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• ARKADY IVANOVICH SVIDRIGAILOV
Because this is Raskolnikov's story, each of the other characters is considered in relation to him. While Svidrigailov's life and death are dramatic in themselves, their importance to the novel lies in what they tell you about Raskolnikov. In literary terms we would say that Svidrigailov (and also Porfiry, Razumikhin, and Luzhin) acts as a foil to Raskolnikov. A foil is a character whose similarities to-and differences from-the main character help to define the main character.
Like Raskolnikov, Svidrigailov is a criminal. He too is troubled by vivid, terrifying dreams: dead characters haunt him, as they do Raskolnikov. The striking moment when the two meet occurs just as Raskolnikov wakes up from reliving in his dream the murder of the pawnbroker. Svidrigailov doesn't waste any time telling him they are "birds of a feather," an idea he repeats frequently.
Like Raskolnikov, he seeks love from a woman who has shown pity for him and who, he believes, will save him from death. In his case the woman he loves-with a great sexual passion-is Raskolnikov's sister Dunya. Unlike Sonia, Dunya spurns her lover's advances. She is repulsed by him, and when he finally understands how much she hates him, he kills himself. In contrast, Raskolnikov's love for Sonia truly is his salvation.
Another similarity between them is that Svidrigailov is generous with his money. Like Raskolnikov, he is the benefactor of the needy, in particular of the Marmeladovs.
Despite the similarities, most readers finally conclude that the differences between the men are more important. For one thing, Svidrigailov is decadent. You might forgive his having been in prison for debt and having allowed a woman to buy his way out. But he is also a child molester, a man who can barely control his passions.
While he argues that he seeks out Dunya as his salvation from evil and boredom, it seems much more likely that he is primarily interested in sexual satisfaction. Many readers are repelled by the fact that he tries to buy her love by threatening to betray her brother as a killer.
It is important to realize, though, that Svidrigailov isn't a totally evil, despicable character. His decision to commit suicide has tragic elements because he's so totally abandoned. He evokes pity from many readers, although they are able to see that he has invited his own destruction. As you read the scenes in which he appears, watch the balance that Dostoevsky strikes between the hateful and the pathetic parts of his character.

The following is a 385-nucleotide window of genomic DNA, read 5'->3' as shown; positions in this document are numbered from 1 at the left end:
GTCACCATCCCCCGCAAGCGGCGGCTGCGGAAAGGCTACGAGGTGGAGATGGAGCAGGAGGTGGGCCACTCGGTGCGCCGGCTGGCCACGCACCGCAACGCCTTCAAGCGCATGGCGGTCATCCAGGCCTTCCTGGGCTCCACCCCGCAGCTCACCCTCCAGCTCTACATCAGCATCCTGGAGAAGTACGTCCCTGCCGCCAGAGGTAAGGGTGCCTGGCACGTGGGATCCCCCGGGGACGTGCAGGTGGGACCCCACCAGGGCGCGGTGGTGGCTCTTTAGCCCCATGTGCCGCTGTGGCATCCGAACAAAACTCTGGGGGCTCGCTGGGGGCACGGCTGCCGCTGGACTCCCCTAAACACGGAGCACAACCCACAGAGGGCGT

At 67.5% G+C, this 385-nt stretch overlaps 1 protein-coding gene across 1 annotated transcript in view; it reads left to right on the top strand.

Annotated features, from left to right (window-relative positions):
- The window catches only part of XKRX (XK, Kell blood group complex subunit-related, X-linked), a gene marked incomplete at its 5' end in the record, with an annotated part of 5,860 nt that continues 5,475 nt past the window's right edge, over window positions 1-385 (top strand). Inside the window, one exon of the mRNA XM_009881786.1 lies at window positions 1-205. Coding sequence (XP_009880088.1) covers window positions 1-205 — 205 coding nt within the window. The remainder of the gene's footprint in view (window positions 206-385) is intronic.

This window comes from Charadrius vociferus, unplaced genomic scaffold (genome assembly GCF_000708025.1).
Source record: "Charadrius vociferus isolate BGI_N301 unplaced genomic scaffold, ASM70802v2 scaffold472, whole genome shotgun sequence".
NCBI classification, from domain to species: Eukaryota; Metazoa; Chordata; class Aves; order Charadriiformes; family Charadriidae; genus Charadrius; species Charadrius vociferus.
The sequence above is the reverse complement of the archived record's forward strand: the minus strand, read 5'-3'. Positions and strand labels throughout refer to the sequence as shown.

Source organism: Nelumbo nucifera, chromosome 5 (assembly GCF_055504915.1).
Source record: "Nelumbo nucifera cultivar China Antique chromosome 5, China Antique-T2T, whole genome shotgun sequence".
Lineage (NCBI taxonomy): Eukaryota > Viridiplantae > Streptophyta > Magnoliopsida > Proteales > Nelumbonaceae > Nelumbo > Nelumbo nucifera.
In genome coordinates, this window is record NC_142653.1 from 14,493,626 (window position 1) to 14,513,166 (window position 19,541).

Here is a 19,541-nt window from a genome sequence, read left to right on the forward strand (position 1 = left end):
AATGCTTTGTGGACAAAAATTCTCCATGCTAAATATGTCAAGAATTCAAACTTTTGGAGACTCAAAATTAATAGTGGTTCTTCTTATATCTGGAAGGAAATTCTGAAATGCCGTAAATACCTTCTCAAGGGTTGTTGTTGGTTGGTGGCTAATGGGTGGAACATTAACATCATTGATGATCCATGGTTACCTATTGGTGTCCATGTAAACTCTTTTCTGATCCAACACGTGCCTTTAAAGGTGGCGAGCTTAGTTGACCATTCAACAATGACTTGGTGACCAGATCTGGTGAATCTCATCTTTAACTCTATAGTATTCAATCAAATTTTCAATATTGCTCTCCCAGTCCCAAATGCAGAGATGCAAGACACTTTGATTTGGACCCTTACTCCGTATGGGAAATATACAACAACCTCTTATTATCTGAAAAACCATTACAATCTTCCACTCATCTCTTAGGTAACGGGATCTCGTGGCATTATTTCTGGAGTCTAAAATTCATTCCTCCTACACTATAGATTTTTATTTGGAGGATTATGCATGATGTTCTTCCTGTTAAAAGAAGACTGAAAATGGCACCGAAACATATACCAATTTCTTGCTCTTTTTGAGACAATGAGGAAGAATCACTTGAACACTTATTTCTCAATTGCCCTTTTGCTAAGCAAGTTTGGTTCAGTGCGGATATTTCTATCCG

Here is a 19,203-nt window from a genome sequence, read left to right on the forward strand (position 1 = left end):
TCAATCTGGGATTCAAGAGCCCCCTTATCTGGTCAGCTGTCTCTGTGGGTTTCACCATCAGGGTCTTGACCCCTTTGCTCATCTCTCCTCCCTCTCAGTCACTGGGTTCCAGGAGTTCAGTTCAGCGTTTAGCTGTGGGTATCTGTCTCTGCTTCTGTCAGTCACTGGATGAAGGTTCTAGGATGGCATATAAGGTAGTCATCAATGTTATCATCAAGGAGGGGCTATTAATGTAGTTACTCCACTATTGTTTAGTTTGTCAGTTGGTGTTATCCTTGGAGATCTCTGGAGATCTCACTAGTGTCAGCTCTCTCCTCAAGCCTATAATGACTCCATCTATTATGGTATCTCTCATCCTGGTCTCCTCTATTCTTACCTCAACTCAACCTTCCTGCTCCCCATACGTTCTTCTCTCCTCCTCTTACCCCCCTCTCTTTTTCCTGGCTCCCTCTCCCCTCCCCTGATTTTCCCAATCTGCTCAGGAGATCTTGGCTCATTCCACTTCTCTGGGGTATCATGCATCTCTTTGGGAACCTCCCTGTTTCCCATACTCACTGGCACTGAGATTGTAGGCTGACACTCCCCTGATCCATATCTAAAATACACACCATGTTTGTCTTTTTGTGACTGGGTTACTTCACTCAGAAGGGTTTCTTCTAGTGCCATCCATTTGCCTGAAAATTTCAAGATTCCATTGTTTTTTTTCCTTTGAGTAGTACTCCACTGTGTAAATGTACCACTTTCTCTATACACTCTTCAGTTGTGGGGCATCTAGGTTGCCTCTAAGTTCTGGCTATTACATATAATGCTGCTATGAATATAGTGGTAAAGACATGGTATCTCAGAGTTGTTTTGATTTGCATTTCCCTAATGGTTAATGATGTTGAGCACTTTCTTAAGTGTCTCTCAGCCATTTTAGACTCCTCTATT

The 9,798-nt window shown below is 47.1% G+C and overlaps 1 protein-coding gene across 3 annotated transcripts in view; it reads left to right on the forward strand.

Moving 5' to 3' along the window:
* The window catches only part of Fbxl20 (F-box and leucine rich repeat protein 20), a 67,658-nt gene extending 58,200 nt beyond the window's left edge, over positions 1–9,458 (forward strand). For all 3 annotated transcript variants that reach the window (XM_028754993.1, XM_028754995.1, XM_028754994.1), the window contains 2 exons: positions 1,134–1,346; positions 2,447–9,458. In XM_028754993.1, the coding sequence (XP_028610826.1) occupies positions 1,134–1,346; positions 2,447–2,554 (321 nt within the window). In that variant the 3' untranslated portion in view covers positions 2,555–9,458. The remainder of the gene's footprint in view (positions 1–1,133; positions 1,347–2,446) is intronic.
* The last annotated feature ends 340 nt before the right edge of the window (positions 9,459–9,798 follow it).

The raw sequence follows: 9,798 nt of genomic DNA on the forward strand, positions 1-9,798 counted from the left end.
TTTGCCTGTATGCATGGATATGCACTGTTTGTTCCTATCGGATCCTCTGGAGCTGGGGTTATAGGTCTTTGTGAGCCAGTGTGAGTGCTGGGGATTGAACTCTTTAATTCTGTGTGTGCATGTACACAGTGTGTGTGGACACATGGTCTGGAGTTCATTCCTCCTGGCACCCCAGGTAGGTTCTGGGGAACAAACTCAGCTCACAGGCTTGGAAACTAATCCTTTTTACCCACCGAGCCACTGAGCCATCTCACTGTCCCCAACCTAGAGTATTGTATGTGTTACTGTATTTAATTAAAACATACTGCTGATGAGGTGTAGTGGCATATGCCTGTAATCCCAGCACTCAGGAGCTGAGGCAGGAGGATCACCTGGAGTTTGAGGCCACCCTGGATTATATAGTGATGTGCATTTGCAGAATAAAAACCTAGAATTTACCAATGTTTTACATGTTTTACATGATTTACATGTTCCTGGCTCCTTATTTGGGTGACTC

As you consider Svidrigailov as a foil to Raskolnikov, ask yourself a few questions: Why does Raskolnikov hate and fear Svidrigailov after his initial, rather favorable, impression? And why is it that Svidrigailov seems to be able to get away with his crimes without all the anguish that Raskolnikov suffers? Does that make Svidrigailov a superman? Remember, though, that in the end Raskolnikov lives and Svidrigailov dies.
• AVDOTYA ROMANOVNA RASKOLNIKOVA (DUNYA, DOUNIA)
Raskolnikov's sister may remind you in some ways of Raskolnikov. Dostoevsky stresses how much they look alike and how stubborn and determined they both are. Ultimately, though, Dunya yields to the conventional feminine stereotype and finds happiness in marriage with Razumikhin. That happens, in part, because while she shares her brother's pride and courage to be bold, she lacks his intellectual turmoil. Her rebellion is not as dramatic as his, nor is it criminal.
However, when Svidrigailov threatens her virtue and her brother's safety, she is perfectly willing to kill him and actually tries to. She grazes him with her first shot; the gun misfires the second time. You could argue that it is only lack of skill that keeps her from being a murderer too. She throws down the gun, instead of firing another shot, though. In doing so, she rejects the violence that Raskolnikov tested.
Her potential for violence is like his. But stronger than Dunya's power to hate is her power to love. She loves her brother, her mother, and eventually her husband. Some critics even believe that she feels an attraction for Svidrigailov that is destroyed by his overt sexuality. Like Sonia, she is willing to suffer for those she loves; unlike Sonia, she draws the line.
Like Sonia, too, her love is strong enough to forgive Raskolnikov's transgressions. And Dunya can understand his decision to turn to a prostitute for love and forgiveness. Dunya recognizes his anguish and the struggle it will be for him to recover his mental and emotional balance. Wisely, she also realizes that Sonia is the only one who can help him. Probably Raskolnikov's most foolish error of judgment is not trusting Dunya and her power to forgive.
For many readers Dunya and Razumikhin are the two most normal, appealing characters in the novel. Remember, though, that Dostoevsky is using them as foils to Raskolnikov, rather than as protagonists.